THE plight of a west Limerick farmer who has lived behind a barricade at his home since being issued with an eviction order in August is now attracting international attention after the BBC and a Belgium TV channel travelled to his farm to over his story.
Almost seven weeks since receiving an eviction order after falling behind on his mortgage, Seamus Sherlock and his family are continuing their standoff against their bank in a mini fortress at their home.
Mr Sherlock says that, since being served with the eviction notice on August 17, he has had no correspondence with Bank Of Scotland, who initiated the proceedings. Fearing the arrival of bailiffs to serve the eviction notice, he and his five children are living behind barricades they have erected at the entrance to their farm in Feoghanagh andare continuing to receive overwhelming support from locals and supporters from Kerry and further afield.
Last week, news teams from BBC Northern Ireland and a Belgian TV station were in Feoghanagh to cover the story, which shows no sign of coming to a conclusion. It is expected the BBC footage will air this Wednesday at 6.30pm, but that may be subject to change. The Belgian TV crew, meanwhile, are filming a documentary about the debt crisis in Iceland, Ireland and Greece which is due to be screened next month.
Mr Sherlock, a separated father, says he made a number of offers to Bank of Scotland to try and repay his outstanding €250,000 debt - including pledging an annual 'five figure sum'.
This week, Mr Sherlock told The Kerryman that the situation is becoming increasingly difficult as time passes, but insists he will not be moved. He paid tribute to all who continue to visit his farm and stay overnight to support his family and made special mention of his children who he says are trying to return to normal life despite the threat of eviction hanging over them.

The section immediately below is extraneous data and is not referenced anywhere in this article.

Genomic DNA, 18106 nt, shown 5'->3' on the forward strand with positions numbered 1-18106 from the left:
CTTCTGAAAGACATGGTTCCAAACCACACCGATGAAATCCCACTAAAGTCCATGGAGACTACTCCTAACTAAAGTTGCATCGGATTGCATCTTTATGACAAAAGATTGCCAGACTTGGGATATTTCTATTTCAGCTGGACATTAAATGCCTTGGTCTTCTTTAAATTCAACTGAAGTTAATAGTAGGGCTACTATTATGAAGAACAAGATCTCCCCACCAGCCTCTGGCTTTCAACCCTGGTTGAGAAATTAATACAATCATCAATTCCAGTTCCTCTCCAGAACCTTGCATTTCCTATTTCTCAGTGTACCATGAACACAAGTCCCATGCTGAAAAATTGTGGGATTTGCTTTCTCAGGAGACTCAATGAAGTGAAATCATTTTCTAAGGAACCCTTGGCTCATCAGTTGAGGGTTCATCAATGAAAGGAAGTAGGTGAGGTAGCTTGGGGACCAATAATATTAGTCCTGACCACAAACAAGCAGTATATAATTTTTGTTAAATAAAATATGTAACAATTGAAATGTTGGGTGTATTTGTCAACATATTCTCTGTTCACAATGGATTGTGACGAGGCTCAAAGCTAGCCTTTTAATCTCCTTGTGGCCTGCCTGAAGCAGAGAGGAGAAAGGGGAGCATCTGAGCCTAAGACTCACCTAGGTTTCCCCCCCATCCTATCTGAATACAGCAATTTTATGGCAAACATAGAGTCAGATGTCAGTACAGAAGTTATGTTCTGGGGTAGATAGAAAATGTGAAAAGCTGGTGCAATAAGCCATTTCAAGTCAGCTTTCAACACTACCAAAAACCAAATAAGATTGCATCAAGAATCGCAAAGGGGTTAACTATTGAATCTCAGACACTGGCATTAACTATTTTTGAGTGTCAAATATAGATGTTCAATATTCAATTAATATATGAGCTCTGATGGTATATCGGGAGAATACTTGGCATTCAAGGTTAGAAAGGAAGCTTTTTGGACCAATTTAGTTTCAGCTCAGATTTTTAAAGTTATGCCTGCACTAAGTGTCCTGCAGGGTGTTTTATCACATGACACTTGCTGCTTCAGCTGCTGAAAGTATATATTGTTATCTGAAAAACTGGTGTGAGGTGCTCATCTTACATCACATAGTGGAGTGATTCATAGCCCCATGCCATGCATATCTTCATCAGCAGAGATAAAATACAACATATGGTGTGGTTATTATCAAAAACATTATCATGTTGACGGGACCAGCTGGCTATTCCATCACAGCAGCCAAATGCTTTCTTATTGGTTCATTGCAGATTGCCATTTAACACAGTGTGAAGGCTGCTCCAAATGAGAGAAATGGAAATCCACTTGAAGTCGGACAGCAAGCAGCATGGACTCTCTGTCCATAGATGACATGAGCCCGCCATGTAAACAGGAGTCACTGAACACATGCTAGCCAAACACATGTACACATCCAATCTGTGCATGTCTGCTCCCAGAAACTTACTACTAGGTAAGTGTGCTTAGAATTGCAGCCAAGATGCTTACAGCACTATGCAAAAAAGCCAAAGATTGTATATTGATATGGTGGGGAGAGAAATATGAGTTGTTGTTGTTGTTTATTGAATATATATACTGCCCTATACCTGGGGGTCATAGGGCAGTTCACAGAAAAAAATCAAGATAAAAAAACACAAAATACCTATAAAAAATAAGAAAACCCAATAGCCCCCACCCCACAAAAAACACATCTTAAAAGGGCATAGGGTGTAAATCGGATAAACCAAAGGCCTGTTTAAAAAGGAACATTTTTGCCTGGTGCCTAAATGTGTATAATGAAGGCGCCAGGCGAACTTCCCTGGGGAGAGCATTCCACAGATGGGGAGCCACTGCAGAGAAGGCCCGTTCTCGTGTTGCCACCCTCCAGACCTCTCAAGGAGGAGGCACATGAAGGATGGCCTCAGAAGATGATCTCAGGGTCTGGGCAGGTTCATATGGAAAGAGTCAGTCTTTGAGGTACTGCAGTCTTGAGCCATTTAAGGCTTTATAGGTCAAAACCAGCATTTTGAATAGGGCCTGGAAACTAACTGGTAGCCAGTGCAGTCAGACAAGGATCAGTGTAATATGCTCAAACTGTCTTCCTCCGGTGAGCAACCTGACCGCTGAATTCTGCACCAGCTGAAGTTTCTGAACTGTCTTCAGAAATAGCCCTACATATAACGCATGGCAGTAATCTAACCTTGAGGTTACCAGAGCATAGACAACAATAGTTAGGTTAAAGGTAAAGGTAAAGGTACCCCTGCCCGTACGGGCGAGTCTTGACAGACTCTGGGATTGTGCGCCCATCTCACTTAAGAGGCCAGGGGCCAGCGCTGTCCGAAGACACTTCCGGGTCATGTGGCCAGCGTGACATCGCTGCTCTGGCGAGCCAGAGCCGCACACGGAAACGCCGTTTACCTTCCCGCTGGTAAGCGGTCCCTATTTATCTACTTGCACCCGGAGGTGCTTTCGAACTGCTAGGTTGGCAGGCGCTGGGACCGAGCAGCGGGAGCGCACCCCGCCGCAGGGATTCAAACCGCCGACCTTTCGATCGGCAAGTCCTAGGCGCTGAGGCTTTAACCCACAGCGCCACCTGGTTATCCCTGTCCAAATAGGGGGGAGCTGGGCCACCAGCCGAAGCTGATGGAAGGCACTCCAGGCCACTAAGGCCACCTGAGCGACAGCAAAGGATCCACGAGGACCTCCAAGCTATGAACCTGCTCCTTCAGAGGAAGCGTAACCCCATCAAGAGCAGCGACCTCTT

"It will be 50 days this Friday that we have this hanging over our heads, but the kids are holding up well and going back to school, work and playing sport. They must be under horrendous pressure but they're not showing it." he said. "All we can do is wait but we will not be broken. We will stay strong."
As well as the hundreds who continue to visit the Sherlock farm each week, close to 3,000 people have also pledged their support on Mr Sherlock's facebook page, urging him to continue his fight.
One facebook supporter encourages the family to ' keep up the good fight,' another tells him to ' hang tough' while another insists that the family ' keep strong'. Another supporter described Mr Sherlock as 'an inspiration to a lot of people', telling him: "People are starting to stand up for themselves because you have shown the way."